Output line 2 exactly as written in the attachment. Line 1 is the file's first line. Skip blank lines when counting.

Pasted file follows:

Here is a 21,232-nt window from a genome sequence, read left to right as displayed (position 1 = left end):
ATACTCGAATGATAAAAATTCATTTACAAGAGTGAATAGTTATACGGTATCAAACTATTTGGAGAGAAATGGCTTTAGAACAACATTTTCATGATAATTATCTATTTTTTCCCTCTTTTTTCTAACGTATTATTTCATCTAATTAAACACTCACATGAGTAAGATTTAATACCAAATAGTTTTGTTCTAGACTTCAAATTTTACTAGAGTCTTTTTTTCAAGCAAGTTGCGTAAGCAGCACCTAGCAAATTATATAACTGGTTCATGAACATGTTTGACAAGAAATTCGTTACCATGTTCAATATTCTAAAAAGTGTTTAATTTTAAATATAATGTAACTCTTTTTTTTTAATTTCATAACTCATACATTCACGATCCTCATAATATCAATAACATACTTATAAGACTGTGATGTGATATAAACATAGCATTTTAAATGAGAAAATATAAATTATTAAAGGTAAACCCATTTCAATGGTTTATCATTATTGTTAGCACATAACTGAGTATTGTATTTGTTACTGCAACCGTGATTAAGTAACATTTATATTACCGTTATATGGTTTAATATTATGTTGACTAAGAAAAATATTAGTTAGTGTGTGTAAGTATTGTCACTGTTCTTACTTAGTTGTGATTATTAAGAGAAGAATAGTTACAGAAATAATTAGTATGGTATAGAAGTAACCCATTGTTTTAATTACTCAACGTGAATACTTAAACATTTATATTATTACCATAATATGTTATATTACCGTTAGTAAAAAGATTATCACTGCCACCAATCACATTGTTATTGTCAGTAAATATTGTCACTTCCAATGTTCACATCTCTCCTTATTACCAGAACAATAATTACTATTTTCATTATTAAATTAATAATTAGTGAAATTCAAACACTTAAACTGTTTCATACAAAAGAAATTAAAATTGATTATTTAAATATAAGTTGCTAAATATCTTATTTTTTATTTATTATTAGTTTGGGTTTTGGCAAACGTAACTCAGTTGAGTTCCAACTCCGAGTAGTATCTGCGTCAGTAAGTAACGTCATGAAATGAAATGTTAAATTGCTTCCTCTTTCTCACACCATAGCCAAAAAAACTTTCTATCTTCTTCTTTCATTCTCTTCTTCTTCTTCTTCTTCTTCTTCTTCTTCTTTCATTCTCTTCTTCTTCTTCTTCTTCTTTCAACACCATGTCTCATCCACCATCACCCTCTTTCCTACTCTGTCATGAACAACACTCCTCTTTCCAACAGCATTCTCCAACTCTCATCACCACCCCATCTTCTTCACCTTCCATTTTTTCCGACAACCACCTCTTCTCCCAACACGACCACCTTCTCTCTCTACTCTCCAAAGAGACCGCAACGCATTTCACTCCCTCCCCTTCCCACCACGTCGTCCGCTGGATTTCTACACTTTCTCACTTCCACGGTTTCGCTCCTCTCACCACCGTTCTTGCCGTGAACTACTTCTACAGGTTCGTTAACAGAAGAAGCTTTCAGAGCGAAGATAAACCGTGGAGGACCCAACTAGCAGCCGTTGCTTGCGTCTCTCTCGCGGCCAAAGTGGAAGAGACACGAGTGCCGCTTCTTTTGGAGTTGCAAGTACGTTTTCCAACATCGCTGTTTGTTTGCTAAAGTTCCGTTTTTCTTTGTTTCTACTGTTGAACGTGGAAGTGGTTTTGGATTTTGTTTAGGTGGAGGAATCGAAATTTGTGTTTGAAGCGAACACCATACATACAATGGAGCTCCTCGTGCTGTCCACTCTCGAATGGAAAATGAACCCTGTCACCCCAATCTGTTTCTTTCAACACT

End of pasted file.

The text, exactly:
ATACTCGAATGATAAAAATTCATTTACAAGAGTGAATAGTTATACGGTATCAAACTATTTGGAGAGAAATGGCTTTAGAACAACATTTTCATGATAATTATCTATTTTTTCCCTCTTTTTTCTAACGTATTATTTCATCTAATTAAACACTCACATGAGTAAGATTTAATACCAAATAGTTTTGTTCTAGACTTCAAATTTTACTAGAGTCTTTTTTTCAAGCAAGTTGCGTAAGCAGCACCTAGCAAATTATATAACTGGTTCATGAACATGTTTGACAAGAAATTCGTTACCATGTTCAATATTCTAAAAAGTGTTTAATTTTAAATATAATGTAACTCTTTTTTTTTAATTTCATAACTCATACATTCACGATCCTCATAATATCAATAACATACTTATAAGACTGTGATGTGATATAAACATAGCATTTTAAATGAGAAAATATAAATTATTAAAGGTAAACCCATTTCAATGGTTTATCATTATTGTTAGCACATAACTGAGTATTGTATTTGTTACTGCAACCGTGATTAAGTAACATTTATATTACCGTTATATGGTTTAATATTATGTTGACTAAGAAAAATATTAGTTAGTGTGTGTAAGTATTGTCACTGTTCTTACTTAGTTGTGATTATTAAGAGAAGAATAGTTACAGAAATAATTAGTATGGTATAGAAGTAACCCATTGTTTTAATTACTCAACGTGAATACTTAAACATTTATATTATTACCATAATATGTTATATTACCGTTAGTAAAAAGATTATCACTGCCACCAATCACATTGTTATTGTCAGTAAATATTGTCACTTCCAATGTTCACATCTCTCCTTATTACCAGAACAATAATTACTATTTTCATTATTAAATTAATAATTAGTGAAATTCAAACACTTAAACTGTTTCATACAAAAGAAATTAAAATTGATTATTTAAATATAAGTTGCTAAATATCTTATTTTTTATTTATTATTAGTTTGGGTTTTGGCAAACGTAACTCAGTTGAGTTCCAACTCCGAGTAGTATCTGCGTCAGTAAGTAACGTCATGAAATGAAATGTTAAATTGCTTCCTCTTTCTCACACCATAGCCAAAAAAACTTTCTATCTTCTTCTTTCATTCTCTTCTTCTTCTTCTTCTTCTTCTTCTTCTTCTTTCATTCTCTTCTTCTTCTTCTTCTTCTTTCAACACCATGTCTCATCCACCATCACCCTCTTTCCTACTCTGTCATGAACAACACTCCTCTTTCCAACAGCATTCTCCAACTCTCATCACCACCCCATCTTCTTCACCTTCCATTTTTTCCGACAACCACCTCTTCTCCCAACACGACCACCTTCTCTCTCTACTCTCCAAAGAGACCGCAACGCATTTCACTCCCTCCCCTTCCCACCACGTCGTCCGCTGGATTTCTACACTTTCTCACTTCCACGGTTTCGCTCCTCTCACCACCGTTCTTGCCGTGAACTACTTCTACAGGTTCGTTAACAGAAGAAGCTTTCAGAGCGAAGATAAACCGTGGAGGACCCAACTAGCAGCCGTTGCTTGCGTCTCTCTCGCGGCCAAAGTGGAAGAGACACGAGTGCCGCTTCTTTTGGAGTTGCAAGTACGTTTTCCAACATCGCTGTTTGTTTGCTAAAGTTCCGTTTTTCTTTGTTTCTACTGTTGAACGTGGAAGTGGTTTTGGATTTTGTTTAGGTGGAGGAATCGAAATTTGTGTTTGAAGCGAACACCATACATACAATGGAGCTCCTCGTGCTGTCCACTCTCGAATGGAAAATGAACCCTGTCACCCCAATCTGTTTCTTTCAACACT